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Reflecting Narcissus

A Queer Aesthetic

2000
Author:

Steven Bruhm

Reflecting Narcissus

Places this mythological figure at the center of homoerotic creativity and desire.

Extending the horizons of queer, feminist, and psychoanalytic theory, this book challenges the twentieth century’s predominant understanding of narcissism-and the predominantly narcissistic qualities of male same-sex desire-as allegedly solipsistic, immature, sterile, antisocial, and apolitical. Bruhm argues that Narcissus has, instead, served to trouble the very cultural and gendered norms that define him.

Narcissism is a hot topic of critical analysis, and this book is sure to keep the temperature rising.

Ann Pellegrini, Barnard College

The figure of Narcissus, literally falling for himself, has profoundly influenced Western philosophy and literary theory: he signifies transcendental idealism and its nemesis, vanity; he underlies autoeroticism and misogyny; he has a crucial place in poststructuralist French thought. Yet, for all this, Narcissus is rarely if ever seen in his primary attitude—as a man erotically desiring another man.

In Reflecting Narcissus, Steven Bruhm traces the complex uses of Narcissus in cultural and aesthetic formulations from the eighteenth century to the present and returns Narcissus’s essential homoeroticism to a central place in this history. Extending the horizons of queer, feminist, and psychoanalytic theory, this book challenges the twentieth century’s predominant understanding of narcissism—and the predominantly narcissistic qualities of male same-sex desire—as allegedly solipsistic, immature, sterile, antisocial, and apolitical. Bruhm argues that Narcissus has, instead, served to trouble the very cultural and gendered norms that define him.

While aesthetic theories since Romanticism and before have exploited the desiring gaze of Narcissus, they simultaneously deny his homoeroticism. And yet, Bruhm argues, these aesthetics depend on the very queerness they silence, instilling a vague—and consequential-discomfort about a homosexual Narcissus in discourses from Neoplatonism and psychoanalysis to that of queer cultural production itself. Our culture, Bruhm contends, mutes the narcissistic eros that it paradoxically depends on for the work of introspection. He unravels this problem in texts from Oscar Wilde’s Picture of Dorian Gray to Vladimir Nabokov’s Pale Fire, from Tennessee Williams’s Suddenly Last Summer to Peter Straub’s Ghost Story, from Schlegel’s sonnets to pornography and the gothic, from Decadence to French feminism, from Symbolism to psychoanalysis.

This book reveals how Narcissus, while generating representations of creative masculinity, destabilizes them at the same time—offering us an exciting new purchase on phallocentric identity, its art, and its politics.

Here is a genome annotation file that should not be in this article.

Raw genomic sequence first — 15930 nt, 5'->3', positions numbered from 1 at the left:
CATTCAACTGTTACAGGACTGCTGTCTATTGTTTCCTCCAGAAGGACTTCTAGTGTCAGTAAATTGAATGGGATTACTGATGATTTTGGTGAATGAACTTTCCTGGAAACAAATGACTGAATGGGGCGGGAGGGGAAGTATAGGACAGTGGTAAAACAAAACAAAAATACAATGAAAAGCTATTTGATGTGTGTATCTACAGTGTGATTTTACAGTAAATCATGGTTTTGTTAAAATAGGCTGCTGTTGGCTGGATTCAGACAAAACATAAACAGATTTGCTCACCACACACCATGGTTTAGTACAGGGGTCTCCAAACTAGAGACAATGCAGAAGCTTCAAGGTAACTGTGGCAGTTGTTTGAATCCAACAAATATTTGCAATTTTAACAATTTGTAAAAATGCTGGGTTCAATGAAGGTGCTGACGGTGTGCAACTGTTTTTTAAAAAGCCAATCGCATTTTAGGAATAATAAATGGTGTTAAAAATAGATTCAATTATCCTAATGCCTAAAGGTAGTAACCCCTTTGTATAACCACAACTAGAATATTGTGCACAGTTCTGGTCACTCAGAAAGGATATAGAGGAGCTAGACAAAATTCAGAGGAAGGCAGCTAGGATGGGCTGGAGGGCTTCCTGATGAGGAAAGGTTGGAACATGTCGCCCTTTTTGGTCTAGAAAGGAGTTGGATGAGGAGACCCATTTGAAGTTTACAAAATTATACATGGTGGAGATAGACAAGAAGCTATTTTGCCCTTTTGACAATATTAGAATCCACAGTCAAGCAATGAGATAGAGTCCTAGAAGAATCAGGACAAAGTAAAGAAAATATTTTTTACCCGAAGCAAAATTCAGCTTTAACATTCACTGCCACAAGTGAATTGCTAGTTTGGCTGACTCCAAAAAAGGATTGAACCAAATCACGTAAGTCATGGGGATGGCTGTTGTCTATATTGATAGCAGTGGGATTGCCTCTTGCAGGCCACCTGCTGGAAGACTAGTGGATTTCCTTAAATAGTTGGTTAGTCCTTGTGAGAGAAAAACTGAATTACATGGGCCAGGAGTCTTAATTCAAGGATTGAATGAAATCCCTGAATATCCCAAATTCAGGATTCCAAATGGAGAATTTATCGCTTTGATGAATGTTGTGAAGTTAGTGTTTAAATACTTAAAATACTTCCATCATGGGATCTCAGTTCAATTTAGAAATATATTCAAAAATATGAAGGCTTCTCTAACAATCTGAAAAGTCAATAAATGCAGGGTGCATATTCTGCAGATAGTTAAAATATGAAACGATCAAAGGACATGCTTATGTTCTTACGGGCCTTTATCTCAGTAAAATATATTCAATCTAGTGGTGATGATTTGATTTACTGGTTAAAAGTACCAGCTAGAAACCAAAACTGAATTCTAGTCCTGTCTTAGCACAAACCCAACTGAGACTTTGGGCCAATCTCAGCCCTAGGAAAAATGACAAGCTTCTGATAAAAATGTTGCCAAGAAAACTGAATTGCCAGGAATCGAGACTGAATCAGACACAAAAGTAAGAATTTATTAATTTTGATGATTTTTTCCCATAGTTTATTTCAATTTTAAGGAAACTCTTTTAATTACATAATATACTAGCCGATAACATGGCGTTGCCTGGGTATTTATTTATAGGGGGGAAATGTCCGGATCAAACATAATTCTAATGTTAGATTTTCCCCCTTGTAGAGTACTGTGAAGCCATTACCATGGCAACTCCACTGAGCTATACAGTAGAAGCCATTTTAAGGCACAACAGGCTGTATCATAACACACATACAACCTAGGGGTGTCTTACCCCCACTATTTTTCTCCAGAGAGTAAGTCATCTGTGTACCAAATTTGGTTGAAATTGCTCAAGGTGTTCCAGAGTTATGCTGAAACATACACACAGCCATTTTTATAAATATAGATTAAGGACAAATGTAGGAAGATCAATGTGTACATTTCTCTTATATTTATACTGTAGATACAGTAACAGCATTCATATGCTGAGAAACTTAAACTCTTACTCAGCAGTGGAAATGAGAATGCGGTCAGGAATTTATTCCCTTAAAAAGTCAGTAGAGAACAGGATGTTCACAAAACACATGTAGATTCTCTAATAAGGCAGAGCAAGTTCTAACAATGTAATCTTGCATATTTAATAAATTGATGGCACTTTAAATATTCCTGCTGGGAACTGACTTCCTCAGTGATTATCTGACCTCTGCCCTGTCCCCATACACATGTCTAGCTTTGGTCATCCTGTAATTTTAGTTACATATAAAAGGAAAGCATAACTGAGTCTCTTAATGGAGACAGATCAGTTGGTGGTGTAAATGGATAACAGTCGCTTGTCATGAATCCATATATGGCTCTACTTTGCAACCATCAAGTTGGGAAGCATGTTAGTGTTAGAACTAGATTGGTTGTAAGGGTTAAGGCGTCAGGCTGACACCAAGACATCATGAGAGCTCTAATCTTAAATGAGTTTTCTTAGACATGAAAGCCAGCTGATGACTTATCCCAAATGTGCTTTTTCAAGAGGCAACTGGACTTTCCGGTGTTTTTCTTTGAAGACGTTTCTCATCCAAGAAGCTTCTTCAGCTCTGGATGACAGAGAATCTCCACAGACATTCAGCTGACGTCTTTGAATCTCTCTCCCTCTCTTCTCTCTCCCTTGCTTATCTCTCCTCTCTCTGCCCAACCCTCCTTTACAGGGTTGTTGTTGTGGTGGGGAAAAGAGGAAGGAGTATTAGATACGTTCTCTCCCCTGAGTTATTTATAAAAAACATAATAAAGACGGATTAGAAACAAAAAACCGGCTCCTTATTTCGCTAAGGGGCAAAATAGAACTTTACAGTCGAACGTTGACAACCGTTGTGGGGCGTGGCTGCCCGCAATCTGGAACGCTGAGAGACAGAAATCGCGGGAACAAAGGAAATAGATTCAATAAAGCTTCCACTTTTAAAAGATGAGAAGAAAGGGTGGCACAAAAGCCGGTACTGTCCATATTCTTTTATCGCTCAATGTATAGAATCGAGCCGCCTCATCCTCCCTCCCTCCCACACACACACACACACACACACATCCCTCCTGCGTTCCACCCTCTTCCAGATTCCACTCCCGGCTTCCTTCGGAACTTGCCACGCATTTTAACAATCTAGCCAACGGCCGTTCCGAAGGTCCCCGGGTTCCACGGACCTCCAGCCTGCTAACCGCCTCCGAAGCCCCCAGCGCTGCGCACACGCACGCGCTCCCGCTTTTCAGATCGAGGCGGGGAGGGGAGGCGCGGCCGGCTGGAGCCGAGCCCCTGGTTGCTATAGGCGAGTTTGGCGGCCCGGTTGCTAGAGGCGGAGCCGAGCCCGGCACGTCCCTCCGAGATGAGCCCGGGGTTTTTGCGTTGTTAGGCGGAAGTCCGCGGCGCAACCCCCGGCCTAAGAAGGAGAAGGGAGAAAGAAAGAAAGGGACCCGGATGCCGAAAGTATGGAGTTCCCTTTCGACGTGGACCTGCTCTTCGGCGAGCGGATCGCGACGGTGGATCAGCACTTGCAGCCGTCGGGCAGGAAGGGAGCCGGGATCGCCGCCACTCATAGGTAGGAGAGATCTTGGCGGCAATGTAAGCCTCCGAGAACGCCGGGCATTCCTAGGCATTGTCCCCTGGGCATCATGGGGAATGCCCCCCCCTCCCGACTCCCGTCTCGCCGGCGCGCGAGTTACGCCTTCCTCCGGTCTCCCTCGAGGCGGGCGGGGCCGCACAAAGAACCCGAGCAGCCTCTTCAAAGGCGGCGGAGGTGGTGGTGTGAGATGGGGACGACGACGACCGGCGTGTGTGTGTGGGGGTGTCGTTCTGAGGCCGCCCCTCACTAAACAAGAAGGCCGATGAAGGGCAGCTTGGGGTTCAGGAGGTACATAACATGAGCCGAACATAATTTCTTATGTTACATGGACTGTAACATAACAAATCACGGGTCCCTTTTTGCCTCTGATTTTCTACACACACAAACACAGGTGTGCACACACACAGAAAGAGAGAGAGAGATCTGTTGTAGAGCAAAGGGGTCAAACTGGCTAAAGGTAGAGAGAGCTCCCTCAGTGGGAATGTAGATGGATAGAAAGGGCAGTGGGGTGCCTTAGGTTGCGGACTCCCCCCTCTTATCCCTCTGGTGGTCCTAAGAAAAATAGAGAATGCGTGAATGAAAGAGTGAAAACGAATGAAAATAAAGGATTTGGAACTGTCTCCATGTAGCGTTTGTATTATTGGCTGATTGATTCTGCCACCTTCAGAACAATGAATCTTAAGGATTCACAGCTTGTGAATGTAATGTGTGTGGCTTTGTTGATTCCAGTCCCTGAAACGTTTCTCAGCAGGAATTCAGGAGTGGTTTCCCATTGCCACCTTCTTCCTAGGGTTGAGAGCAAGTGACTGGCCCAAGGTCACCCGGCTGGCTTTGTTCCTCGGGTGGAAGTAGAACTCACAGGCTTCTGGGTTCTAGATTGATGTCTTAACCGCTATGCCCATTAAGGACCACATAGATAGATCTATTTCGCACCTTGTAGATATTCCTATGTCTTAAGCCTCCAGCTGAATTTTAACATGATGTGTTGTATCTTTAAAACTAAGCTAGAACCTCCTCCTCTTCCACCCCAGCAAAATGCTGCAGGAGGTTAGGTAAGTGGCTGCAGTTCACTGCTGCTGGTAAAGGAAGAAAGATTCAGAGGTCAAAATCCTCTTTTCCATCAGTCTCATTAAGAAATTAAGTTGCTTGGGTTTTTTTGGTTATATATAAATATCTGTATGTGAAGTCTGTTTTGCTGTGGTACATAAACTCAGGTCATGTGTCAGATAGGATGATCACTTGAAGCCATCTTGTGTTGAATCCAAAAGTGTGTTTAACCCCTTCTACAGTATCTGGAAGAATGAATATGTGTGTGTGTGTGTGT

Reflecting Narcissus

Steven Bruhm is associate professor of English at Mount St. Vincent University in Halifax, Nova Scotia.

Reflecting Narcissus

Narcissism is a hot topic of critical analysis, and this book is sure to keep the temperature rising.

Ann Pellegrini, Barnard College

An important intervention in a wide range of current debates about self, sexuality, and society, Reflecting Narcissus shows Bruhm's intellectual agility and self confidence throughout.

Michael Moon, Johns Hopkins University

For men who find self-involvement the most satisfying relationship, Reflecting Narcissus provides excellent companionship. It takes the cultural high road (i.e. Gide, Freud, Wilde).

Flaunt

Reflecting Narcissus is a valuable book that will be interesting and instructive to a wide range of readers.

Canadian Literature

Enough about you; let’s talk about ME. Narcissus gets undeservedly dissed, Steven Bruhm insists in this new marriage of psychoanalytic theory and literary criticism, and along with him, queer people whose perversion from convention has been diagnosed as the product of ‘narcissistic personality’ disorder. Bruhm demonstrates careful scholarship, performs provocative readings, and renders a useful genealogy of the tropes of Narcissus and narcissism. Narcissus-c’est moi!

Lambda Book Report

Although Reflecting Narcissus is very much an academic study, Bruhm writes with wit and verve. An admirable study.

Gay and Lesbian Review

Reflecting Narcissus

CONTENTS

Acknowledgments

Introduction: Reflecting Narcissus

1. No Exit: Romantic Male Narcissism
2. Reverse of the Mirror: Symbolism and Sexology
3. Sons and Lovers, Birds and Johns
4. Queer Queer Vladimir
5. The Gothic in a Culture of Narcissism

Conclusion: Rejecting Narcissus
Notes
Works Cited

Index